Wednesday, July 2, 2008

Progressive Readings Rock

By Cindy Bailey 8.14.06

Wow. What an electric evening at the Progressive Reading Series Monday night at the Make-Out Room. Hosted by local author, Stephen Elliott , this monthly series is a literary fundraiser to help support Democratic house candidates running in 2006. And it is popular!

You can see why. For a contribution of between $10 and $20, you get to see five or six outstanding authors—local and national—read from their work in an intimate nightclub setting, complete with cocktails from the bar and a disco ball overhead. Past series have featured the likes of Pam Houston, Jonathan Franzen, and Jane Smiley, to name just a few.

This month's reading, the eighth one in the series, lit the packed house. Featured authors included Ann Packer, Bucky Sinister, Susan Steinberg, Justin Chin, and Glen David Gold, with special guest, comedian Will Durst. Not only did they read, at turns, entertaining, interesting, funny, rich, absorbing prose, but most had commanding stage presence. Everyone at the bar—even those in the back—kept hushed and quiet throughout, trying to capture it all.

After much hanging out and cocktailing, Stephen Elliott took to the stage to make some announcements before introducing the first reader. He let us know that the opponents of two of the congressmen they had been supporting dropped out. Cheers from all!

First reader up was Ann Packer , author of The Dive from Clausen Pier , who read a personal essay on politics. Following the presidents from the time of her birth to the present, she shared how her attitude transformed from a-political to involved. It was Reagan, she said, “who cured me of any indifference I had.”

Bucky Sinister , author of Whiskey and Robots, jumped on the stage in his usual energetic way. His readings are typically lively, all-out performances, and this one proved to be no less. He first read about his hilarious “date with Wonder woman,” cautioning us that craigslist is great for a lot of things, but not for dating. Apparently, he would soon learn, the plane this woman owned was invisible except to her. “There had to be something,” he said.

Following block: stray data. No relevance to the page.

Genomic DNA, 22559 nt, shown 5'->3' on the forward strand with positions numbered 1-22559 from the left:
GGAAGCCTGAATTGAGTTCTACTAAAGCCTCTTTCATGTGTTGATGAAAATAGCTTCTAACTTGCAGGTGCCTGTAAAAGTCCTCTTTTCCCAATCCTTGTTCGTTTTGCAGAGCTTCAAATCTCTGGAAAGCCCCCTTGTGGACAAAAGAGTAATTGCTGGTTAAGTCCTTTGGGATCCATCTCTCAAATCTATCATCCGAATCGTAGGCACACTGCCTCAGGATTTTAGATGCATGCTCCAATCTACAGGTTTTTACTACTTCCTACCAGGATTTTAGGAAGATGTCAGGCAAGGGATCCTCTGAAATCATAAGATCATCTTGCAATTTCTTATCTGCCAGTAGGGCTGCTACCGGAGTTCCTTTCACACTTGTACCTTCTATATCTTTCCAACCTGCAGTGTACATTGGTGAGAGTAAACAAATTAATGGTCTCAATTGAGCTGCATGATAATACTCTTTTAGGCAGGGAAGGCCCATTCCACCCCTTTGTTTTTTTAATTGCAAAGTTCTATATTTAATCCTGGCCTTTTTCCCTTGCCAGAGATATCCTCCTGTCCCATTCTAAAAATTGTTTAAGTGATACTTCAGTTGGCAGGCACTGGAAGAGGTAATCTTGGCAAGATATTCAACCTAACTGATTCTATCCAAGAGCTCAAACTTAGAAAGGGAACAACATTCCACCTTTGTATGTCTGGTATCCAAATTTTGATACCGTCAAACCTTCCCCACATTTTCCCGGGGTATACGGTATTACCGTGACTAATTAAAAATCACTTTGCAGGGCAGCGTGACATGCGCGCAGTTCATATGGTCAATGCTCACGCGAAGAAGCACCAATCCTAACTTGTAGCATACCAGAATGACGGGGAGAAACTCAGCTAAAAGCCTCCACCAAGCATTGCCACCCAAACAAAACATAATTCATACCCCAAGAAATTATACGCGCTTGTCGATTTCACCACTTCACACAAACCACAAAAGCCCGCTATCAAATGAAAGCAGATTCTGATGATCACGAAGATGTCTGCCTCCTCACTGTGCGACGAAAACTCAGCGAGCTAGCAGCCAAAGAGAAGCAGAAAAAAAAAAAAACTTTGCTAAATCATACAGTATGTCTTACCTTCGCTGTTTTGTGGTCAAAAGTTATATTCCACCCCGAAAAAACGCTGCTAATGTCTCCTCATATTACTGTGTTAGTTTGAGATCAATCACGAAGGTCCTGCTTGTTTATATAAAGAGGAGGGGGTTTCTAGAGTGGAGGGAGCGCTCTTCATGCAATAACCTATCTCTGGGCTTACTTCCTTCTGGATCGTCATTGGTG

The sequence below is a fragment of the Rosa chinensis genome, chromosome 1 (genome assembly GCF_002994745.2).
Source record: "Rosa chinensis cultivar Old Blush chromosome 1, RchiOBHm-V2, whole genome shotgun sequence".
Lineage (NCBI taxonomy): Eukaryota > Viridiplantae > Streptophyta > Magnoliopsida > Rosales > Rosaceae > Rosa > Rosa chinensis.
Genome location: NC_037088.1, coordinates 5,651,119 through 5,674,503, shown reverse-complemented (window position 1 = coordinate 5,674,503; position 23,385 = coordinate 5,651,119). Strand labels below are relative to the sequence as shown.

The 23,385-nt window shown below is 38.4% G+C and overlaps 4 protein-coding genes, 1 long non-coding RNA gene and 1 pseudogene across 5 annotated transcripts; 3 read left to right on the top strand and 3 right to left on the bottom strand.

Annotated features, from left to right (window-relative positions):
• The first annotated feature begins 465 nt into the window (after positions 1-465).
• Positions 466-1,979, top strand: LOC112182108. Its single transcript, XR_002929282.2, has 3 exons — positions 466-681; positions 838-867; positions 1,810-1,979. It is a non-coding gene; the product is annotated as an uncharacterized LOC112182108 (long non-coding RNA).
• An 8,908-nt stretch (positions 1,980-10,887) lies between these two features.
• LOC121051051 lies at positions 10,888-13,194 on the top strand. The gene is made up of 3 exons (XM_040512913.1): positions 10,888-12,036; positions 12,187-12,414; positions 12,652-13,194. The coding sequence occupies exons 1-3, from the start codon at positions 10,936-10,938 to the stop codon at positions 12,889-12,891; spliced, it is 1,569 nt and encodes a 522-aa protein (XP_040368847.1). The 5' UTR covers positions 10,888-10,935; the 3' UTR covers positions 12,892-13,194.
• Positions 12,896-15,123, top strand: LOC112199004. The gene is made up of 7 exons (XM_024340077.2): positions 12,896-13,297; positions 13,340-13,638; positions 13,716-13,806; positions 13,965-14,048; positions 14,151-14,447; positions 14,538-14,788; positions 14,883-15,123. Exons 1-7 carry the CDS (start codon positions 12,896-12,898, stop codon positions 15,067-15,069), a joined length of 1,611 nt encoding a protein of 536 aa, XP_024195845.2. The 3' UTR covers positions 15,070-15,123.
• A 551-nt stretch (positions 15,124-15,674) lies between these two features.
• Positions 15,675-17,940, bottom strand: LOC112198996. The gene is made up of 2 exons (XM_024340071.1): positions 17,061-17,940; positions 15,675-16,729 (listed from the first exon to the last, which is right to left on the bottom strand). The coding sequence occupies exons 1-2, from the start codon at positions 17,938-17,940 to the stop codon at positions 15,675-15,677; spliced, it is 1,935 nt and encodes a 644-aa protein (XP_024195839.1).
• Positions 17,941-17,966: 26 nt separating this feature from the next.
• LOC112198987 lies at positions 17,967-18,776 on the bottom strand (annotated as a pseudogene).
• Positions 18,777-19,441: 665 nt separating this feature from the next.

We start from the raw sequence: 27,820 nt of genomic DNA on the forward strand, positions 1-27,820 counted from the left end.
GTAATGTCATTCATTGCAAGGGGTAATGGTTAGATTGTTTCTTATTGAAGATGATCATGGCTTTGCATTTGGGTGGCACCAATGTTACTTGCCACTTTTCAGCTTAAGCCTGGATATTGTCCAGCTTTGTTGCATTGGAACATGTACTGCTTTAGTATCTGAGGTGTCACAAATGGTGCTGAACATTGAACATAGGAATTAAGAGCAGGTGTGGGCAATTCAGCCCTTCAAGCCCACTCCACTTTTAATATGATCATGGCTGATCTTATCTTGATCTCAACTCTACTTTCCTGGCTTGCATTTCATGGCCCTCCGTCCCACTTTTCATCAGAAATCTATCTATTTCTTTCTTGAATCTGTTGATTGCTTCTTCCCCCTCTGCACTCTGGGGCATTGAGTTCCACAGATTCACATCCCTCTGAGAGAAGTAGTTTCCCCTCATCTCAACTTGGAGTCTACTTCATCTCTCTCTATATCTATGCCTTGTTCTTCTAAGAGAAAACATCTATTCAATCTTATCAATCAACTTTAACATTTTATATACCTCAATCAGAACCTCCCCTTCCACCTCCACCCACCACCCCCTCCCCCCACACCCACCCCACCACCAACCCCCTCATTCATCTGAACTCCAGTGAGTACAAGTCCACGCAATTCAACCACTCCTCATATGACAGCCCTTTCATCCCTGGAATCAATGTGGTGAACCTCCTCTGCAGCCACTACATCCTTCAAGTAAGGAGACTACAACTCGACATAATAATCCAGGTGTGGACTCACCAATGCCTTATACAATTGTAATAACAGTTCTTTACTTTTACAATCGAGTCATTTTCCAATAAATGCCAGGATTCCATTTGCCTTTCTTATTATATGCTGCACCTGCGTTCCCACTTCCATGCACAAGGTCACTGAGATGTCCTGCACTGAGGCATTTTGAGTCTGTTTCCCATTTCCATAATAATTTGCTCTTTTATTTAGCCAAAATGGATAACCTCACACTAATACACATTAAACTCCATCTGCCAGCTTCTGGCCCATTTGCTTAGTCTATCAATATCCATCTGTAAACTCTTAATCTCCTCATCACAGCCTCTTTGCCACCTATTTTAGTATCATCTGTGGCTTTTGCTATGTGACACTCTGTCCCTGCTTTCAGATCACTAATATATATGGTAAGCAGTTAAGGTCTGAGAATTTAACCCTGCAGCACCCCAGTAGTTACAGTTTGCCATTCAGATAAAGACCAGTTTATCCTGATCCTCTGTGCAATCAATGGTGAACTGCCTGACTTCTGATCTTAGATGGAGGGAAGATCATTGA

He read a second piece about a donut shop in the Mission that no longer exists, and kept us in stitches throughout.

How appropriate, then, to follow-up with Will Durst , the political comedian, who kept our laughter going. He gave us a few famous stupid Bush quotes, such as, “… they will stop at nothing to harm America, and neither will we.” If Bush doesn't read, he joked, “then what? Do they use puppets to teach him about foreign dignitaries?”

During the break, author and co-host, Andrew Altschul , introduced Stephen Elliott's latest book, My Girlfriend Comes to the City and Beats Me Up , of which advanced copies were available to us for a donation to the event's cause. Other authors also donated books to sell for donations.

Altschul then introduced Susan Steinberg , author of Hydroplane and co-chair of the Department of English at USF. Apparently admired by her students, one of them in the audience shouted, “We love Susan!”

“This is not political in any way,” she warned of the piece she chose to read, an excerpt from a novel in progress. She then proceeded to mesmerize the audience with powerful language and full characters. And what a provocative story! I felt as though I were swirling in the main character's head, dizzy right along with her.

Poet and author of Gutted , Justin Chin , explained that he cut and pastes his poems to create new ones, “So this one is for this reading.” Out poured thick, rich language and imagery that continued for pages. We leaned in to catch every word, trying to absorb the onslaught of images and ideas before the next ones came. Just beautiful.

Last, but certainly not least, author of Carter Beats the Devil , Glen David Gold , started by telling a humorous anecdote about L.A., where he had been living just before moving back to the Bay Area. He then read a fun, humorous essay about, well, let's just call it being a little obsessed with his standing as a writer. With perfect expression and humorous timing, he announced, “Ladies and gentlemen, [pause] I Google myself.” He went on to talk about his obsession with a website that reviews books in sandwiches. “Did I get five sandwiches?” he wondered. About his Google recovery, he reported, “Oh, it's one day at a time.”

Stephen Elliott closed by announcing the special 9/11 show that will happen next month, encouraging us to come. “It's a patriotic thing to do.”

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